Due to Nigeria’s desire for a cashless nation, they have limited how much money individuals and companies can withdraw from ATMs and banks in order to promote the use of the eNaira – which is a digital currency issued by the Nigerian Central Bank.
Nigeria has limited atm withdrawal limits for People and businesses to $45 (about 20,000 Naira) each day and $225 (almost 100,000 Naira) per week. According to a Central Bank of Nigeria circular dated December 6th.
The daily cap on cash withdrawals through point-of-sale devices is $45.00. When announcing the amendments, Director of Banking Supervision Haruna Mustafa highlighted the following points:
The daily cap on cash withdrawals through point-of-sale devices is $45.00.
Customers should be encouraged to use alternative channels (Internet banking, mobile banking apps, USSD, cards/POS, eNaira, etc.) to conduct their banking transactions.
If a person withdraws $45 from an ATM on the same day and then tries to withdraw money from a bank. A 5% service charge will be applied because the limits are cumulative for each withdrawal.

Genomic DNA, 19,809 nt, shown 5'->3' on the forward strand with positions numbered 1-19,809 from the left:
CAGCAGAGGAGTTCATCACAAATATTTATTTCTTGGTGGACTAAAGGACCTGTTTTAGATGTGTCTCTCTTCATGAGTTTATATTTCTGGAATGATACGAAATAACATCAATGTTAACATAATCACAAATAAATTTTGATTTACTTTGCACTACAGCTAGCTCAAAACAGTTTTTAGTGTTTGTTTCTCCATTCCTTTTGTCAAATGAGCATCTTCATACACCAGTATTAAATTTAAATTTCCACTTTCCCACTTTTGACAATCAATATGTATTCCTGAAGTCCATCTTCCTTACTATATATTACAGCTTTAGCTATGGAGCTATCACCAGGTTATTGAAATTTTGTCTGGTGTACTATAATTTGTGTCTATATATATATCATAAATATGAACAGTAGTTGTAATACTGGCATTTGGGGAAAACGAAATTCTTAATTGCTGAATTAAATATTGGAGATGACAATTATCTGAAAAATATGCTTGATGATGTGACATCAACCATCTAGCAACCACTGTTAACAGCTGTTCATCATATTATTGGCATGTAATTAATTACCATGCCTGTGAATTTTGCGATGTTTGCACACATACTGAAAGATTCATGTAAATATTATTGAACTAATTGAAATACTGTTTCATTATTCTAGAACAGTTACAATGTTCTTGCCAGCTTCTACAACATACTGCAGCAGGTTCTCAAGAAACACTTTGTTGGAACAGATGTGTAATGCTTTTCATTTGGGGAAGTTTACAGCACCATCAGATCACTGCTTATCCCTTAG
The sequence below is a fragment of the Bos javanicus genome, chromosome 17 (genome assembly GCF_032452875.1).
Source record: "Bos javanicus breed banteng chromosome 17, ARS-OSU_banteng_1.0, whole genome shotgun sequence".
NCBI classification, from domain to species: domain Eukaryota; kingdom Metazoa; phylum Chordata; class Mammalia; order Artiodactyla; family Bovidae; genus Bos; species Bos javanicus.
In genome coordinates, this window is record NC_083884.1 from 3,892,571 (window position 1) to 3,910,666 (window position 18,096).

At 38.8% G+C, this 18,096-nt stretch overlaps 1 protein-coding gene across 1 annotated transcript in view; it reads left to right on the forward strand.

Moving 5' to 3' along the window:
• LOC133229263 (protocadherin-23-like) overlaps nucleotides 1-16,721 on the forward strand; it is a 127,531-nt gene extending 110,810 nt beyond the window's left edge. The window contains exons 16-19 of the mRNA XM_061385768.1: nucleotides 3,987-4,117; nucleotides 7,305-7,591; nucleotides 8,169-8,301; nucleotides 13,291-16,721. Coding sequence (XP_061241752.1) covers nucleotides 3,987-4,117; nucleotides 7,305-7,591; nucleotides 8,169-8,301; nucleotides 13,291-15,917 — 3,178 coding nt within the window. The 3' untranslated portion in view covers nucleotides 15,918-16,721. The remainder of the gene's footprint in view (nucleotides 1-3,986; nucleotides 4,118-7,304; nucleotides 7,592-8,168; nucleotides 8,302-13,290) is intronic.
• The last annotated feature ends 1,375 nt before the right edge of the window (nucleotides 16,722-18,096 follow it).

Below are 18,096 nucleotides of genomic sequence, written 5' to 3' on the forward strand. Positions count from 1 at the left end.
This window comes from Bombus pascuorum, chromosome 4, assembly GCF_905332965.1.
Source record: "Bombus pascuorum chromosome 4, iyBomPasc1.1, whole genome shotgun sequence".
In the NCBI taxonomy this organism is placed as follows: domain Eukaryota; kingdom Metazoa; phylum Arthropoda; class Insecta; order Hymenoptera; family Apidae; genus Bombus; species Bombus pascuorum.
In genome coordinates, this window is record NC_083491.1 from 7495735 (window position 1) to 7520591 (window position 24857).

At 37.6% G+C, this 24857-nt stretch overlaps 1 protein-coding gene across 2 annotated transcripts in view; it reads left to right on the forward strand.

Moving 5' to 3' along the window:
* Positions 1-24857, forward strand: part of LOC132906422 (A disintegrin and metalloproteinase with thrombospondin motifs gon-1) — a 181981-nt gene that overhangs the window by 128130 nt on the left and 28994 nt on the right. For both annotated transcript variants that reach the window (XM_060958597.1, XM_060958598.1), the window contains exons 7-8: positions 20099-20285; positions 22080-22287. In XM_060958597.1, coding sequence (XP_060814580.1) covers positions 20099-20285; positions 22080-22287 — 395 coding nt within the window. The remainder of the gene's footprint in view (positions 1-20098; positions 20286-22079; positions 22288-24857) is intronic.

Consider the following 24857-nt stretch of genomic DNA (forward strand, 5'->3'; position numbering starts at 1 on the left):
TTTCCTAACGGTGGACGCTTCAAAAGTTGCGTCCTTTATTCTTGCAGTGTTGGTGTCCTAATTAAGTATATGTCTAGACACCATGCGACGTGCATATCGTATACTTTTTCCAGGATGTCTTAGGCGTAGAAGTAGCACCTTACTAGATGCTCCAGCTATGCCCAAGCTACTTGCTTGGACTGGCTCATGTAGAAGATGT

The daily cash withdrawal limits for people and businesses were $338 ($150,000) and $1,128 ($500,000), respectively, before the news.
By encouraging the country to accept digital currency instead of cash payments, Nigerian shops and business owners might profit from the growing global trend of crypto payments.
In addition, these new laws, which take effect on January 9 and severely restrict the use of cash. Also aim to persuade Nigerians to utilize the country’s recently released central bank digital currency (CBDC), known as Nara. The introduction of the CBDC last year met with slow customer uptake.
Nigeria And CBDCs
Adoption rates have been low since the debut of the eNaira on October 25, 2021. As of October 25, one year after its launch. According to some estimates, fewer than 0.5% of people have used the air. This suggests that it has been difficult for the Central Bank of Nigeria to convince its people to adopt the CBDC.
Nigeria adopted its “cash-less” policy in 2012 under the pretext that doing so would boost the effectiveness of its monetary policy. Reduce the cost of banking services, and raise the efficiency of its payment system.
According to a tracker made by the American think tank Atlantic Council. Nigeria is one of the 11 countries that has fully implemented a CBDC. India seems to begin its trial programs shortly after the other 15 countries.
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Given the abundance of freely available decentralized alternatives. The general public will need more time to adopt a centralized digital currency. Even those better knowledgeable about cryptocurrency and blockchain technology show little enthusiasm.